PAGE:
To be more effective at encouraging the adoption of energy efficiency measures by citizens, policy should integrate behavioural and social aspects by looking beyond costs, drivers and barriers.
Scientists have extensively investigated what is behind citizens’ decisions to adopt energy efficiency measures, using different disciplinary perspectives. However, with the exception of economics, social sciences have only recently started feeding the energy policy table. In particular, with the advent of behavioural economics, insights from behavioural sciences have enabled to integrate the human factor in the energy-efficiency policy table. Still, this integration is only in its infancy.
A recently published JRC report Mobilizing citizens to invest in energy efficiency, aimed at further stimulating the integration of the human factor in the design of energy efficiency policies, by providing an overview of concepts and interventions for encouraging decisions to invest in energy efficiency.
Energy Efficiency is a key European priority, as highlighted for example in the decarbonisation scenarios in the 2050 energy roadmap, the European Green Deal and the Renovation Wave Initiative.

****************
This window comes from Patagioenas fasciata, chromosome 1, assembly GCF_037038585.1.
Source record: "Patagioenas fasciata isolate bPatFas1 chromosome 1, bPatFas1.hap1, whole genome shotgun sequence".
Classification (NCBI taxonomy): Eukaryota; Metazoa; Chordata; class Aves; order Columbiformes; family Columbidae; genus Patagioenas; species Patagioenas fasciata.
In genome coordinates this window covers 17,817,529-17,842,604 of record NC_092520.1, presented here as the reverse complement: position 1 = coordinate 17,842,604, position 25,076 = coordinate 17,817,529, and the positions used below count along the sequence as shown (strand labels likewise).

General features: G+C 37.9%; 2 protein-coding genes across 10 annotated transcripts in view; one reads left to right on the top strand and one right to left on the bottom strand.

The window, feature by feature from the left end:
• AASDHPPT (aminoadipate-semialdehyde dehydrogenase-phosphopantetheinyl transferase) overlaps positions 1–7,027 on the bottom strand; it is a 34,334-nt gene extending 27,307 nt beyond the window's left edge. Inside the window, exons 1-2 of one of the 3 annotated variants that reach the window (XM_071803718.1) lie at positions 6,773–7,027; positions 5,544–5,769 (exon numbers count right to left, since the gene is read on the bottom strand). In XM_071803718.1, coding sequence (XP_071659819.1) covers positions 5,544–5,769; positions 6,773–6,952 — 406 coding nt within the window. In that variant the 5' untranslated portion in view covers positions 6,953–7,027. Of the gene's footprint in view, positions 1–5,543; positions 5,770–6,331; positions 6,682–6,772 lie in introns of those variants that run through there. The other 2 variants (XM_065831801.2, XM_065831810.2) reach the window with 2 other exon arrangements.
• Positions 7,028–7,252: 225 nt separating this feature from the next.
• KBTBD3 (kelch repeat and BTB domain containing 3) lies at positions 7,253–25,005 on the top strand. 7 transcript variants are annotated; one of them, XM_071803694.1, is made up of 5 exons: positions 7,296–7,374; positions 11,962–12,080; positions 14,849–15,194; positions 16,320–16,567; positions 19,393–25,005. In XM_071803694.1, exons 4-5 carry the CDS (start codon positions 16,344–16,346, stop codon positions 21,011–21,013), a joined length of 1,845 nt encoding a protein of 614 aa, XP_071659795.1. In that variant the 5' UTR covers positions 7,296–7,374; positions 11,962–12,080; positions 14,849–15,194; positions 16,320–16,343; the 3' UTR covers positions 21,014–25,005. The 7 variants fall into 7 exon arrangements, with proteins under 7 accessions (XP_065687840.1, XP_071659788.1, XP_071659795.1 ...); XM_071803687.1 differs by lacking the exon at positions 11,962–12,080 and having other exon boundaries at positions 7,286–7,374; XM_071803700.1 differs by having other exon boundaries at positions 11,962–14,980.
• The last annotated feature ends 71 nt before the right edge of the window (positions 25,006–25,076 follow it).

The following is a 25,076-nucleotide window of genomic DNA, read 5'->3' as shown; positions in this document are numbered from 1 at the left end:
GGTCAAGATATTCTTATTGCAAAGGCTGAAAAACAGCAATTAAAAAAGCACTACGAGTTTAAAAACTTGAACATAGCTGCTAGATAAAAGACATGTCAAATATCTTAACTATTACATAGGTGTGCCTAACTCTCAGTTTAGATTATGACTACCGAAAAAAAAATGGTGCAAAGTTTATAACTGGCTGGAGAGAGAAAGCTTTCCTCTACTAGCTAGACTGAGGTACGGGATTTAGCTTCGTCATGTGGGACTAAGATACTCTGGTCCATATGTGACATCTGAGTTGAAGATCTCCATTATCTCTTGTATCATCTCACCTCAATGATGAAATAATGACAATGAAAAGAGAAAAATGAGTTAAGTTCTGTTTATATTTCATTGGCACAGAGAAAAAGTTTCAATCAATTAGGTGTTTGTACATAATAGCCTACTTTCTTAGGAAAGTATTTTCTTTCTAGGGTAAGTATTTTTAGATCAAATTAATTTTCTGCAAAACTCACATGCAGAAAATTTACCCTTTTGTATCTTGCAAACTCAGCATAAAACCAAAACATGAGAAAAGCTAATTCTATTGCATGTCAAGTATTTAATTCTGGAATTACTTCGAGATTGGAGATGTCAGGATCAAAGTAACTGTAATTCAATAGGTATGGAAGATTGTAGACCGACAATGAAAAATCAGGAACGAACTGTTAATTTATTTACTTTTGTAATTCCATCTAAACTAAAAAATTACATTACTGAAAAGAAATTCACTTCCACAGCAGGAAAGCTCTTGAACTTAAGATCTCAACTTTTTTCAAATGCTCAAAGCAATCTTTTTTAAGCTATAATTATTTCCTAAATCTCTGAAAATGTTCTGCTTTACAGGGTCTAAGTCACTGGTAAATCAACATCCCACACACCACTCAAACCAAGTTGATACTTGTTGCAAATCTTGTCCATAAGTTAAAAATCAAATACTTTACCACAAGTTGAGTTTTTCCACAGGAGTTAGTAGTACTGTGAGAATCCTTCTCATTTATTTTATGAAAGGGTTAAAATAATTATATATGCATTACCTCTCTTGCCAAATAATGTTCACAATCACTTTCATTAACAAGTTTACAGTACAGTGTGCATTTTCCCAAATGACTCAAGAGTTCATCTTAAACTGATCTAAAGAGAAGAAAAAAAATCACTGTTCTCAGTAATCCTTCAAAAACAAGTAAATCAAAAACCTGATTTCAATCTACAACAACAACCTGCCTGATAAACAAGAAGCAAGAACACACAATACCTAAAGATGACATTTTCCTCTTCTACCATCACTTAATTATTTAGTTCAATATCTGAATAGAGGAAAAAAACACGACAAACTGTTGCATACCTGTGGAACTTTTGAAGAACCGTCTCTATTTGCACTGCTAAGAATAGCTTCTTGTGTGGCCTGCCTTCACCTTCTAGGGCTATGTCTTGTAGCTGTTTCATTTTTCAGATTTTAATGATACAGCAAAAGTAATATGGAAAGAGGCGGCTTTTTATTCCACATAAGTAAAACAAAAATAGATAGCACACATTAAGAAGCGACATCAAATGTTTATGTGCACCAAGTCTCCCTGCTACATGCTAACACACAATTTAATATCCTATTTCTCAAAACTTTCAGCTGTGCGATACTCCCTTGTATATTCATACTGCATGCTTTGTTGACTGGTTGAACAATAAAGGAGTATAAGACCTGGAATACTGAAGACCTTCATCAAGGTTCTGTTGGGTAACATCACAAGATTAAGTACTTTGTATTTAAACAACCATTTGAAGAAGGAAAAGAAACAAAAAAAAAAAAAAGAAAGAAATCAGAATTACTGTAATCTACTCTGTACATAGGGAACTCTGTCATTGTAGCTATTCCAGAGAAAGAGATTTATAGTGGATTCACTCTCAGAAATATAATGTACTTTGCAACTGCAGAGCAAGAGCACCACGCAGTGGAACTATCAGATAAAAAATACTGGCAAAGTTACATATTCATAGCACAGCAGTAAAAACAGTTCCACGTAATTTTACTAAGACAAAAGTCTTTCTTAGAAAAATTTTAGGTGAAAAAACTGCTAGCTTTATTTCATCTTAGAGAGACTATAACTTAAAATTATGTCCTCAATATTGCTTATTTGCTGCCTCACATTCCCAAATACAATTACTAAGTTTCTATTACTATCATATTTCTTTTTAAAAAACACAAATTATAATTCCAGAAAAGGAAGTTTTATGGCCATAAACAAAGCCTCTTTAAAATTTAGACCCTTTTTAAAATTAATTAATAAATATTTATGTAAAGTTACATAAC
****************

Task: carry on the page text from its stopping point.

When citizens adopt energy efficiency measures, not only they reduce their energy bills, but also contribute to the green transition by reducing emissions related to their energy consumption.
Despite this potential, the rate of adoption of energy efficiency lags behind the rate suggested by the total cost analyses that assume citizens to make their decisions driven only by economic motives.
Citizens might not to invest in energy efficiency not only because they need financial support, but also because they face a plethora of non-economic barriers.
Taking into account key conceptual and practical insights from four examples of energy-related social sciences (economics, behavioural economics, psychology and sociology) the authors recommend to analyse energy efficiency decisions through a mixed approach: the first step is analysing the type of decision that has to be encouraged, which can be differently interpreted by policymakers, scientists and citizens. For example, by applying a quantitative and qualitative approach to understand what surrounds the decision to renovate, policy makers would better acknowledge the need for a policy mix that goes beyond economic incentives to encourage the renovation of vulnerable households’ dwellings.
A second recommendation is to implement encouraging measures that are identified through both citizen engagement and objective measurement. Before implementing an objectively method-driven policy measure, citizens should be engaged in a co-design process. As an example, citizens’ experiences, values and meanings connected with their homes might shape their understanding about how to achieve coolth and warmth. Engaging citizens in drafting and co-creating solutions would enable to reflect better their specific needs and concerns.
- Publication date
- 13 December 2021